The last time Mark Zuckerberg, the CEO of Facebook and Meta, discussed his company’s plan to build a metaverse (indeed, it was just two months ago) he promised “legs are coming soon.” His words were no doubt intended as reassurance for investors worried that the multibillion-dollar project—which will allow people to appear in virtual worlds as three-dimensional avatars—isn’t getting much traction.
It’s been a long road since Zuckerberg announced last October that his social-networking company would change its name to Meta and refocus on virtual reality. His firm has already spent billions on developing its headset and software, and bought up companies even tangentially related to VR.
Meta’s hope is that, in the future, billions of people will inhabit immersive digital environments where they work and play. They will wear headsets, such as those made by Oculus (which Facebook owns) or Sony’s PlayStation VR, and control a virtual avatar that can be dressed up and customized to look just like them. They will shop at online stores that offer goods and services, and they will play video games in a virtual arena where they can gather with friends to watch movies in a virtual theater.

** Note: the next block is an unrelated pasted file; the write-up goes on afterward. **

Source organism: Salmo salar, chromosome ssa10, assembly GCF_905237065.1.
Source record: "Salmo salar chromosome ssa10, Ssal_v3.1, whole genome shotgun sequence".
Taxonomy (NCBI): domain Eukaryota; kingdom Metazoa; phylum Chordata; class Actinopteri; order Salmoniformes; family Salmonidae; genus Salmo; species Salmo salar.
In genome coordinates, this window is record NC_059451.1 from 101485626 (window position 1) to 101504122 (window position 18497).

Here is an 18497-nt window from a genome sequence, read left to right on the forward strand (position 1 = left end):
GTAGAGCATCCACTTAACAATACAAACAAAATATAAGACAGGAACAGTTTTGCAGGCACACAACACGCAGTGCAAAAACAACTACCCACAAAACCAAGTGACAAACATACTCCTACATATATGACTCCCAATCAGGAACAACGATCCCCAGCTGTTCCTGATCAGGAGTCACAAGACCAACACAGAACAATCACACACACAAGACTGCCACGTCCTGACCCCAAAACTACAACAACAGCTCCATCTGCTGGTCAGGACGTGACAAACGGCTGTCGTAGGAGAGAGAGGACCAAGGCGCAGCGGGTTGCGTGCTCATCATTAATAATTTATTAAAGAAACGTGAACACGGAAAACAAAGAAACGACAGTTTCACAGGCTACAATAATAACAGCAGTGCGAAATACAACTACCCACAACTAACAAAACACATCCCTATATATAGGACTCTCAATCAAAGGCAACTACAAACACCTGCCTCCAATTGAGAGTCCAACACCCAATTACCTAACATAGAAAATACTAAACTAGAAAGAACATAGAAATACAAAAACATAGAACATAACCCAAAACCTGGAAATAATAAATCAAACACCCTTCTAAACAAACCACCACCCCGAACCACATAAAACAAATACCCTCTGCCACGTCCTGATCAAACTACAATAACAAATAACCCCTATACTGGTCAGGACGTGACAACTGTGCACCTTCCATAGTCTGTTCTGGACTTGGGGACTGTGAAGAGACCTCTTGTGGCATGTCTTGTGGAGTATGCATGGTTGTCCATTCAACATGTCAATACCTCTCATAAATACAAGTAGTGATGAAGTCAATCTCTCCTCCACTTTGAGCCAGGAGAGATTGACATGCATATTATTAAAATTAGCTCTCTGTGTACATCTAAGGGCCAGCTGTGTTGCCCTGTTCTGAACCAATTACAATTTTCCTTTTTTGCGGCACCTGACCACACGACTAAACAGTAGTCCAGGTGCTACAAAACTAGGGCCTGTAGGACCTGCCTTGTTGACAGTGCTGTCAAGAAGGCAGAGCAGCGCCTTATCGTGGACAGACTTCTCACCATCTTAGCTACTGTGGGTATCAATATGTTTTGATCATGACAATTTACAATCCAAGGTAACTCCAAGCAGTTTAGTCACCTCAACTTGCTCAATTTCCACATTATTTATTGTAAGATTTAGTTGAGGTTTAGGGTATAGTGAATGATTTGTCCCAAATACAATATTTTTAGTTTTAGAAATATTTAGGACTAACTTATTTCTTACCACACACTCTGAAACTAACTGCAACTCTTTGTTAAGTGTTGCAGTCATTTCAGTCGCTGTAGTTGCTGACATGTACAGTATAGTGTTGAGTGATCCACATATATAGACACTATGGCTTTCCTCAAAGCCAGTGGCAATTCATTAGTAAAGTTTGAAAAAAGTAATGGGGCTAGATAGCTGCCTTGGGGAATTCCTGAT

To achieve that goal, Meta is working on a system called Universal Avatars, which will allow users’ avatars to move between different platforms, including those run by rival companies. For example, if you buy an outfit for your avatar in one game, it should show up in another—though that may take some time as developers work out the kinks of how Universal Avatars will operate.